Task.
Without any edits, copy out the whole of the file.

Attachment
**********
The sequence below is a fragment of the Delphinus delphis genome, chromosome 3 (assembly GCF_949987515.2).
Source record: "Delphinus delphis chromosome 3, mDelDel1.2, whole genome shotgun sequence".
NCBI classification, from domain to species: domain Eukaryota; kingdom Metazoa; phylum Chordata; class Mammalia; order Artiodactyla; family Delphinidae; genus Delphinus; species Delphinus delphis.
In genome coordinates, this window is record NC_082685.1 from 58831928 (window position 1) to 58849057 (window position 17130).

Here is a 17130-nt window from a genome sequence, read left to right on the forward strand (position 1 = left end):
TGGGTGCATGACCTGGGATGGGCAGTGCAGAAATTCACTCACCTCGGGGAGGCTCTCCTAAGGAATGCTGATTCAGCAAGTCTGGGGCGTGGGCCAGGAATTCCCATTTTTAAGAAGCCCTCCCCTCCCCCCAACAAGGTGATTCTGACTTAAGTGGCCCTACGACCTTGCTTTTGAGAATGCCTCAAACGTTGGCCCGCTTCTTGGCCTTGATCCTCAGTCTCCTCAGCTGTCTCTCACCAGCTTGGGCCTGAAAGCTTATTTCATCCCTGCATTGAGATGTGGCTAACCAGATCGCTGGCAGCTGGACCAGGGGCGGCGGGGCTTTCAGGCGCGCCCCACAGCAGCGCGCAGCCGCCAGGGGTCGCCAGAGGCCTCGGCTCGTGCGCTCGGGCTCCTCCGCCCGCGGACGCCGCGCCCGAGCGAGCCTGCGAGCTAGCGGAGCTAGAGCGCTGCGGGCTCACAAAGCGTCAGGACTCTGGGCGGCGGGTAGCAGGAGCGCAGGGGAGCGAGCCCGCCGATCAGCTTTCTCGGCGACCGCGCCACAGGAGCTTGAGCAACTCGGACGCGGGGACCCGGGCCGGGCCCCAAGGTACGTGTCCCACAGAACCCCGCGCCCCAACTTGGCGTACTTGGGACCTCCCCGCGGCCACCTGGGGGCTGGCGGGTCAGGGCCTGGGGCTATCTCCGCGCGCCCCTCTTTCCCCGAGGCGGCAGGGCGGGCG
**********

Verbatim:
The sequence below is a fragment of the Delphinus delphis genome, chromosome 3 (assembly GCF_949987515.2).
Source record: "Delphinus delphis chromosome 3, mDelDel1.2, whole genome shotgun sequence".
NCBI classification, from domain to species: domain Eukaryota; kingdom Metazoa; phylum Chordata; class Mammalia; order Artiodactyla; family Delphinidae; genus Delphinus; species Delphinus delphis.
In genome coordinates, this window is record NC_082685.1 from 58831928 (window position 1) to 58849057 (window position 17130).

Here is a 17130-nt window from a genome sequence, read left to right on the forward strand (position 1 = left end):
TGGGTGCATGACCTGGGATGGGCAGTGCAGAAATTCACTCACCTCGGGGAGGCTCTCCTAAGGAATGCTGATTCAGCAAGTCTGGGGCGTGGGCCAGGAATTCCCATTTTTAAGAAGCCCTCCCCTCCCCCCAACAAGGTGATTCTGACTTAAGTGGCCCTACGACCTTGCTTTTGAGAATGCCTCAAACGTTGGCCCGCTTCTTGGCCTTGATCCTCAGTCTCCTCAGCTGTCTCTCACCAGCTTGGGCCTGAAAGCTTATTTCATCCCTGCATTGAGATGTGGCTAACCAGATCGCTGGCAGCTGGACCAGGGGCGGCGGGGCTTTCAGGCGCGCCCCACAGCAGCGCGCAGCCGCCAGGGGTCGCCAGAGGCCTCGGCTCGTGCGCTCGGGCTCCTCCGCCCGCGGACGCCGCGCCCGAGCGAGCCTGCGAGCTAGCGGAGCTAGAGCGCTGCGGGCTCACAAAGCGTCAGGACTCTGGGCGGCGGGTAGCAGGAGCGCAGGGGAGCGAGCCCGCCGATCAGCTTTCTCGGCGACCGCGCCACAGGAGCTTGAGCAACTCGGACGCGGGGACCCGGGCCGGGCCCCAAGGTACGTGTCCCACAGAACCCCGCGCCCCAACTTGGCGTACTTGGGACCTCCCCGCGGCCACCTGGGGGCTGGCGGGTCAGGGCCTGGGGCTATCTCCGCGCGCCCCTCTTTCCCCGAGGCGGCAGGGCGGGCG